Be sure to measure the diameter of the branch at the location where you intend to hang the swing, rather than at the location nearest the tree’s trunk.
In general, you should hang the swing no closer than six feet away from the tree trunk.
How to Tell If a Tree Branch Is Strong Enough For a Swing
In addition to the diameter of the tree branch, you should also look out for these indicators that a tree branch is strong enough for a swing:
- The branch doesn’t have any cracks, swelling, or bulges
- The branch doesn’t appear or sound hollow when tapped with a hammer
- The branch is not the only strong-looking branch on the tree
- The branch is not cracking at its joint with the trunk
In order to determine a branch’s condition, it should be inspected from below and above by using a ladder before installing the tree swing.
How to Hang a Swing on a Tree
To hang a swing on a tree, you can use either rope or chain and a wooden seat that won’t decay under the elements, such as one made of cedar or redwood.
Rope should be made of something durable such as polyester or braided nylon that’s at least three quarters of an inch in diameter.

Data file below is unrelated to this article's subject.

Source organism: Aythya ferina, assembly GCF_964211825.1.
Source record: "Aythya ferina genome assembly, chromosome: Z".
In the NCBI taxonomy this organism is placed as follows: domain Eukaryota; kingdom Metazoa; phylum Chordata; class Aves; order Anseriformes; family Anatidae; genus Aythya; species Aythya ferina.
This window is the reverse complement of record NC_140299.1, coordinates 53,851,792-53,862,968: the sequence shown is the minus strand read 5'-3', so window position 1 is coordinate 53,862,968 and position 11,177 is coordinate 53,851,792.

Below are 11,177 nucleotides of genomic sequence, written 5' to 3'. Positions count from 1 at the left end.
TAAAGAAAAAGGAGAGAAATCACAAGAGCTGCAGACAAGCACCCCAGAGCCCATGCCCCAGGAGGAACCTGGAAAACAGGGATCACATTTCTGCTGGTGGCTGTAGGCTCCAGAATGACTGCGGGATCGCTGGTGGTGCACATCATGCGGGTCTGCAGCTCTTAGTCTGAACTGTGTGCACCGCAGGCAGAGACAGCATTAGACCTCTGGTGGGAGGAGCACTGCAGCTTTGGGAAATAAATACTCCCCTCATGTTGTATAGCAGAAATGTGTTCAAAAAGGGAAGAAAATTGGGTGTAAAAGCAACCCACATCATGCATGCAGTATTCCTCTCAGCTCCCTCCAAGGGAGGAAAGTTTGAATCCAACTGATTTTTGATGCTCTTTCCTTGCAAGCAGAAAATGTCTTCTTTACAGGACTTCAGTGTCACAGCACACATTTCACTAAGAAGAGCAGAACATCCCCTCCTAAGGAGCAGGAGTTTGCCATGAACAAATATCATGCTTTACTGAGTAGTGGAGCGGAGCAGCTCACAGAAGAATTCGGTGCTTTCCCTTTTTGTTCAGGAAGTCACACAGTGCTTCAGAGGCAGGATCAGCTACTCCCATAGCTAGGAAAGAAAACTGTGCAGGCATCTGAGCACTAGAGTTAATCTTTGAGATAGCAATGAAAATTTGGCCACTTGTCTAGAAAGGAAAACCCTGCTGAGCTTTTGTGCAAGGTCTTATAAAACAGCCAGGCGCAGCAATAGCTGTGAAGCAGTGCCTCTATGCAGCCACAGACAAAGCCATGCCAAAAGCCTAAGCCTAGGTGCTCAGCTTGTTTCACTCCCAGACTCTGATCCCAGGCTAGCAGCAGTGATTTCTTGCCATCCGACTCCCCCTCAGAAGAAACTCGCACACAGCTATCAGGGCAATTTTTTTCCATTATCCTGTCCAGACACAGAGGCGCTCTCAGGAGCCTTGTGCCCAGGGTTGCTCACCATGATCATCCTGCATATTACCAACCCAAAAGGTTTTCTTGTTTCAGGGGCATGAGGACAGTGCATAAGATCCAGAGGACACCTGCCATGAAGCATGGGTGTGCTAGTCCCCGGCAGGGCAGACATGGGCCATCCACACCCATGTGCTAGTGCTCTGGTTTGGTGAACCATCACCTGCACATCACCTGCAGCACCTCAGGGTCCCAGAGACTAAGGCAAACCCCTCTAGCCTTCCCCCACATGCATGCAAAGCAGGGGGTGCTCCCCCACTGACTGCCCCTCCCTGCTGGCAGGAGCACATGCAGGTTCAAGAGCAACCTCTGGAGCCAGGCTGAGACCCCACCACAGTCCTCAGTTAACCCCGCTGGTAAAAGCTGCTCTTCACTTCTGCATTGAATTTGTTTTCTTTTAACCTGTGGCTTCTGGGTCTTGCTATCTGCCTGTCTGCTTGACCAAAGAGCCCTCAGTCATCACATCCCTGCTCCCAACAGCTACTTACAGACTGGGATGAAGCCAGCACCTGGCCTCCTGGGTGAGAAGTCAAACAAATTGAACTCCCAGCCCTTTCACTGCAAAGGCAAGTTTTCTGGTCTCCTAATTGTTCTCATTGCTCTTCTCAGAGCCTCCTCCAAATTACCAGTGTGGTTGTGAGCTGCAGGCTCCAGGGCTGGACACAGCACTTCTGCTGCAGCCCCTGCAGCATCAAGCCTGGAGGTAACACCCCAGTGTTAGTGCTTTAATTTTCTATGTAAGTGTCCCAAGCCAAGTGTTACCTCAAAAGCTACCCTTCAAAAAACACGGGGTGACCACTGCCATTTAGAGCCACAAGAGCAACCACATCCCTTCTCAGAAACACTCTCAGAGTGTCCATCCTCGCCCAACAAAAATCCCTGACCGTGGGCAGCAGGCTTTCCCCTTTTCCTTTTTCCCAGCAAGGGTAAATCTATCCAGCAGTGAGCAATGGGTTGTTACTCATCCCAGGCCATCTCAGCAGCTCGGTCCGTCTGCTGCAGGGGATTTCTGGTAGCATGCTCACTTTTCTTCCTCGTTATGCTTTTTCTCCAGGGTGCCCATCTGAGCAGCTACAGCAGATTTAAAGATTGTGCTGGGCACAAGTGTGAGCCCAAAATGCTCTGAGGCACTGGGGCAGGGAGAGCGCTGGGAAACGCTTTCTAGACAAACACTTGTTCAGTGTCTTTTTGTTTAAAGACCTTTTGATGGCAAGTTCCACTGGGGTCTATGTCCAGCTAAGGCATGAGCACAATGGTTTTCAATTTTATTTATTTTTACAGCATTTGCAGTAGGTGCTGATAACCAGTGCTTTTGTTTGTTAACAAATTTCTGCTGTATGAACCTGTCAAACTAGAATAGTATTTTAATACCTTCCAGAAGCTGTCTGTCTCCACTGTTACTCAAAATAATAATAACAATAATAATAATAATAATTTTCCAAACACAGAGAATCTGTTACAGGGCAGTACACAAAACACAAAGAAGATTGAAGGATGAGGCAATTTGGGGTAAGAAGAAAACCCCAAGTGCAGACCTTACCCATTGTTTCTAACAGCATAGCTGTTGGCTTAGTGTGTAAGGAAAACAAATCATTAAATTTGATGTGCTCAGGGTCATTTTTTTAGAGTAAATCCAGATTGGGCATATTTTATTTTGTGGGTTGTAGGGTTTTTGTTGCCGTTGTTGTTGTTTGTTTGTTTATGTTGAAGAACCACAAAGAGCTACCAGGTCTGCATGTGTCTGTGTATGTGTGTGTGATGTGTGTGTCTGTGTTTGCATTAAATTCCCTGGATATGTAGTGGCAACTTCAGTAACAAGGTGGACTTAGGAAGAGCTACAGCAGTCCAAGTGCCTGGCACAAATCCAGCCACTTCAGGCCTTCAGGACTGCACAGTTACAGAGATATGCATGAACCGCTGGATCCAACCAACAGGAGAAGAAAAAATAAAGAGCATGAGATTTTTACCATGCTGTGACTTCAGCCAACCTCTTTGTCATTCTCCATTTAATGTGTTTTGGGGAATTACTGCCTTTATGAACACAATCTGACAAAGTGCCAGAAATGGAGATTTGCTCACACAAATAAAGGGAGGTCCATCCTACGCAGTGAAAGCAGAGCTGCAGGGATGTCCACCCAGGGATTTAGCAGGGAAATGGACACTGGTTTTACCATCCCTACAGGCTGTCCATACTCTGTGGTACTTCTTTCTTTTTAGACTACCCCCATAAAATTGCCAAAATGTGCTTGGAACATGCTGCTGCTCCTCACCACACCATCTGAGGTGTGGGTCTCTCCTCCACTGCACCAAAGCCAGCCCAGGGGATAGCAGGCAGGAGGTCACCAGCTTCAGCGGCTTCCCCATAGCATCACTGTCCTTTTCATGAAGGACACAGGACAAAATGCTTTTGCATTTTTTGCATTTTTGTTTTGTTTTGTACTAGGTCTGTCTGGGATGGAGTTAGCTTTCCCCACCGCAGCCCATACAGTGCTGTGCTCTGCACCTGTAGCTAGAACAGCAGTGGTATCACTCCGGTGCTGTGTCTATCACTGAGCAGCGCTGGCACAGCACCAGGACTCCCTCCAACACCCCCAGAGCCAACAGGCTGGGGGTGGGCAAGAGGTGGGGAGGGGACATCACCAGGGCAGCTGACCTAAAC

Measure the rope or chain so that the swing sits at least two feet from the ground.
Keep in mind that when that swing seat is weighted, it will cause the branch to flex and the amount of clearance between the seat and the ground to shrink.
To attach the swing to the tree branch, you can either loop the rope or chain around the branch, or drill into the tree and attach the swing with eye bolts.
Always Good Idea – If looping the rope or chain around the branch, place rubber around the rope so that it won’t damage the tree and wear down the rope.
You can purchase a tree swing that’s ready to go, or you can make one yourself!
A tree swing can be a fun and wholesome addition to your yard if you understand how to find an appropriate tree from which to hang it.
Avoiding obstacles, finding a strong branch, determining the health, age, and species of your tree, and knowing the warning signs of an unsafe tree are all things to step through to make sure your tree swing provides safe enjoyment for years to come!